Herpetological wonders continue to unfold. The Cumberland Plateau and the Southern Appalachians are among the most diverse places in North America (and the world) for amphibians and, to a lesser extent, reptiles. The last few weeks have not disappointed in encounters with this group.
We found this Seal Salamander during my Advanced Ecology/Biodiversity lab last week. The animal was in a creek in Shakerag Hollow. It was about five inches long. Seal salamanders spend most of their time in water, but will wander on land to feed, especially on wet nights.
Unlike its close relatives, the Seal Salamander has tough cornified toe tips, possibly to help it climb vegetation during its terrestrial forays. You can see the blackened tips through the ziplock bag.
This Slimy salamander was under a rock in the same creek. This species is usually found away from water, under logs or rocks, so this individual may have just been passing through. Slimy salamanders lay their eggs in moist places on land and their young never dip their feet in water. Young Seal Salamanders, on the other hand, are aquatic and have feathery gills.
I found this Marbled Salamander during Intro Biology class. It was hiding under a log in a dried up vernal pool. In a normal year, the salamander would wait for several more months before the pool filled up. This week’s phenomenal rains mean that the pools are now overbrimming. We’ll see whether or not the water stays. If so, this will be the earliest filling of these ephemeral wetlands that I know of in recent years.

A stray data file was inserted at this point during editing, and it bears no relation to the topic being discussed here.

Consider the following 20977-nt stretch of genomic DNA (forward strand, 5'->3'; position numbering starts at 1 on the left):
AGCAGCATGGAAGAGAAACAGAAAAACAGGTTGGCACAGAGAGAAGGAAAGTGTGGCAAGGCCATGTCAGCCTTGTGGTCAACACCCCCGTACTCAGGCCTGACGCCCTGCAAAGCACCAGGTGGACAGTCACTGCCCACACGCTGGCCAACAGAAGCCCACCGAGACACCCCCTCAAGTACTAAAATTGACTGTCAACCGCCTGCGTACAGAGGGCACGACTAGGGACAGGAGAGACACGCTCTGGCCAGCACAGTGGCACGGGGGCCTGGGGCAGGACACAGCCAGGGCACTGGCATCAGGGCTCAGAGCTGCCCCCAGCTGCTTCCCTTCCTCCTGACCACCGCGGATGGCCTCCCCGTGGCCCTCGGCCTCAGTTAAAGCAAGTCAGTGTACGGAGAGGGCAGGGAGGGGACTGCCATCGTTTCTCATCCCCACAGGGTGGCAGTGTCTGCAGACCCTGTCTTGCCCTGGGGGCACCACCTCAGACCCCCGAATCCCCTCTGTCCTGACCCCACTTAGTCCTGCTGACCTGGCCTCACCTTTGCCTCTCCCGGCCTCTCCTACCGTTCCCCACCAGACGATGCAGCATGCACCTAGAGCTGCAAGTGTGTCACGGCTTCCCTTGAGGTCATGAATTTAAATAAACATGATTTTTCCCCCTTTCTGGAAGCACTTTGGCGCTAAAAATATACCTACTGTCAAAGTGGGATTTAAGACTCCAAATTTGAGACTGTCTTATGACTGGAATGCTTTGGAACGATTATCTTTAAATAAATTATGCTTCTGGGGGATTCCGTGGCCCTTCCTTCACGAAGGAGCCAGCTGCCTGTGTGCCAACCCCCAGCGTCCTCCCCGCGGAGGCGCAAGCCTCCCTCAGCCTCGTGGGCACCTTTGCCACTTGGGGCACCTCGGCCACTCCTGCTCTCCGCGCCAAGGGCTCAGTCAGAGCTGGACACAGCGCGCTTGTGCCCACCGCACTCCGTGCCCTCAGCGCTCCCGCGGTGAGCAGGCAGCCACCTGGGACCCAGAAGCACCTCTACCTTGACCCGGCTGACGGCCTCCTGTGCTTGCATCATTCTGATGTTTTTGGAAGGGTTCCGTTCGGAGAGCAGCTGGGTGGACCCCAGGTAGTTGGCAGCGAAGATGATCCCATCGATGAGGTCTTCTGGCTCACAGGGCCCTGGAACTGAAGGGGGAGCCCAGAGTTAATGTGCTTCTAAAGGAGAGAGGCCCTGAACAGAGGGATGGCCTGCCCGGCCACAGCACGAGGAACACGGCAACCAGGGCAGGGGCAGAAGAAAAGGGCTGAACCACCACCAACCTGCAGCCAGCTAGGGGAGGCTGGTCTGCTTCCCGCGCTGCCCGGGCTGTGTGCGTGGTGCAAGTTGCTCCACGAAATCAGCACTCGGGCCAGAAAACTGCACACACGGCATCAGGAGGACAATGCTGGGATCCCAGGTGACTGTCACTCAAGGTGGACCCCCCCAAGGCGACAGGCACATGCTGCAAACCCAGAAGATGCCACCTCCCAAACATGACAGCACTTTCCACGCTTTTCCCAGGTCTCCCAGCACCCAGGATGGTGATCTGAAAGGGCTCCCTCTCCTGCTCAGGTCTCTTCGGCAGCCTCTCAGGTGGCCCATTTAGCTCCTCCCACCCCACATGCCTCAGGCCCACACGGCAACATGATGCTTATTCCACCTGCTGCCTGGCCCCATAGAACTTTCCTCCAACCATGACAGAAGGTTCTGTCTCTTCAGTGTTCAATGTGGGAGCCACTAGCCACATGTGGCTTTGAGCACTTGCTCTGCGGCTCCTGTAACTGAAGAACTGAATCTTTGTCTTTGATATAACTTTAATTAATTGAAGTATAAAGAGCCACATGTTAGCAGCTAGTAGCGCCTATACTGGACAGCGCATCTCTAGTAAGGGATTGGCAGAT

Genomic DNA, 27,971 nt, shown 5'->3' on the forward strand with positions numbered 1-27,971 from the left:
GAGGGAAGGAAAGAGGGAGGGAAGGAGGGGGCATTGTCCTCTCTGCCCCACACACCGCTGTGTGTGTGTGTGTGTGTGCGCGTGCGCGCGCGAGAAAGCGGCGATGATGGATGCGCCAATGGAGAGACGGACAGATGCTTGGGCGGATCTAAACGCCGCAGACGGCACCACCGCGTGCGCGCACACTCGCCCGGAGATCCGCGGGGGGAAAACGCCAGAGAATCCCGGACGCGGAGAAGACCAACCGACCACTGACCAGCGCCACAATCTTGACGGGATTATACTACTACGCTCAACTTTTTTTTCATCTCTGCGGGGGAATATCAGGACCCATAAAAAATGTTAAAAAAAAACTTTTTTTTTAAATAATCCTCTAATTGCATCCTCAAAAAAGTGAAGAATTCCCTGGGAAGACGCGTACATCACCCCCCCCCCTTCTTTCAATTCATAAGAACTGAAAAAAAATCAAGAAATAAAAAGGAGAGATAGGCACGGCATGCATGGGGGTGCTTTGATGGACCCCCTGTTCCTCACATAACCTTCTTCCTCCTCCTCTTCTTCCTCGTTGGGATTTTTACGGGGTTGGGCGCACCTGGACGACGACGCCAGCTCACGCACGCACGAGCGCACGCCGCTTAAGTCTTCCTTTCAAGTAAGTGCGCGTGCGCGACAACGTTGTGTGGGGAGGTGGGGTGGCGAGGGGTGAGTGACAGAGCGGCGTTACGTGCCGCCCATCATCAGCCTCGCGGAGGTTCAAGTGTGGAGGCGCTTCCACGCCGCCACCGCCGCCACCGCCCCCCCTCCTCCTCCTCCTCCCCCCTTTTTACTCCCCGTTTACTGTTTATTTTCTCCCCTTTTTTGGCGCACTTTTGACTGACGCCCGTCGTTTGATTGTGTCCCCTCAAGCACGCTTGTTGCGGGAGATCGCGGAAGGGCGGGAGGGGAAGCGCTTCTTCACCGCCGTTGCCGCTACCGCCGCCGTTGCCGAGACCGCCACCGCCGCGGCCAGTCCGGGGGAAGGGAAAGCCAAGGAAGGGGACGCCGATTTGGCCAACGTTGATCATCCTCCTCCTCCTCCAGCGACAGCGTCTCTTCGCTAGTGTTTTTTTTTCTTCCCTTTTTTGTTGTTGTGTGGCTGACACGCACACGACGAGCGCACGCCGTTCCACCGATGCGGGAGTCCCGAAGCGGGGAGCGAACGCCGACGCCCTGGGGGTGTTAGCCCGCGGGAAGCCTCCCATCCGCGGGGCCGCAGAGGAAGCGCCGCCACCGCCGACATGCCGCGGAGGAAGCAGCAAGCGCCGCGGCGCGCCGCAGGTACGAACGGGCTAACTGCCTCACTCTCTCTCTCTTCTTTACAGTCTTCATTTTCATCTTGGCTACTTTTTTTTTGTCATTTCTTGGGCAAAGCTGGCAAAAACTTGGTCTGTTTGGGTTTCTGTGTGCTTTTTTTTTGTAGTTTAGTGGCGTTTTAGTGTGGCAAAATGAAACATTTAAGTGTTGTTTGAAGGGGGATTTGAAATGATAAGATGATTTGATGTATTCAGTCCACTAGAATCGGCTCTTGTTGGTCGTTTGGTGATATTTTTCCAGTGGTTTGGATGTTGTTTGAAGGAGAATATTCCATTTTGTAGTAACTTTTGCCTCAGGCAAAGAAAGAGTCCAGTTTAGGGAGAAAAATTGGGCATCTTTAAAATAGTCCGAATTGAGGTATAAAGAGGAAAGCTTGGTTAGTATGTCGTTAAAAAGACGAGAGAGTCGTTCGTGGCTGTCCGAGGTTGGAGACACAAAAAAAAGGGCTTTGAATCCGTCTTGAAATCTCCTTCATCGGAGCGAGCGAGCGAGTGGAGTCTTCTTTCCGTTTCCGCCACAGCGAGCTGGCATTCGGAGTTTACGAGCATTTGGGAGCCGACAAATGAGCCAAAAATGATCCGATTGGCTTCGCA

Scott Summers, a freshman at Sewanee, found this spectacular Red Salamander last week under a log near Morgan’s Steep. Great find!
A Pickerel Frog in Shakerag Hollow. Note the squarish spots on the back. The similar Leopard Frog has rounder spots that are more randomly scattered over the back.
A Green Frog snuggled underwater with an acorn. Also in Shakerag Hollow. Note the nice clear water — thankfully, not all streams have been impacted by silt runoff into the hollow.
And from an entirely different habitat, located just a stone’s throw away from the vernal pool: a fence lizard enjoying the baking sun on a sandstone outcrop near Piney Point. These outcrops are incredibly dry and blazing hot. Fence lizards love the heat.
In closing, a frission of danger. This Timber Rattlesnake was on the trail in the northern Smoky Mountains where I was botanizing with the TN Native Plant Society last weekend. The botanists stopped briefly to admire the snake’s freshly molted shine, then returned their attention to petioles, leaf margins, and floral structure. The snake had thirteen rattles, so it has molted thirteen times. They molt two or three times a year, so this one is relatively young. They live up to twenty years.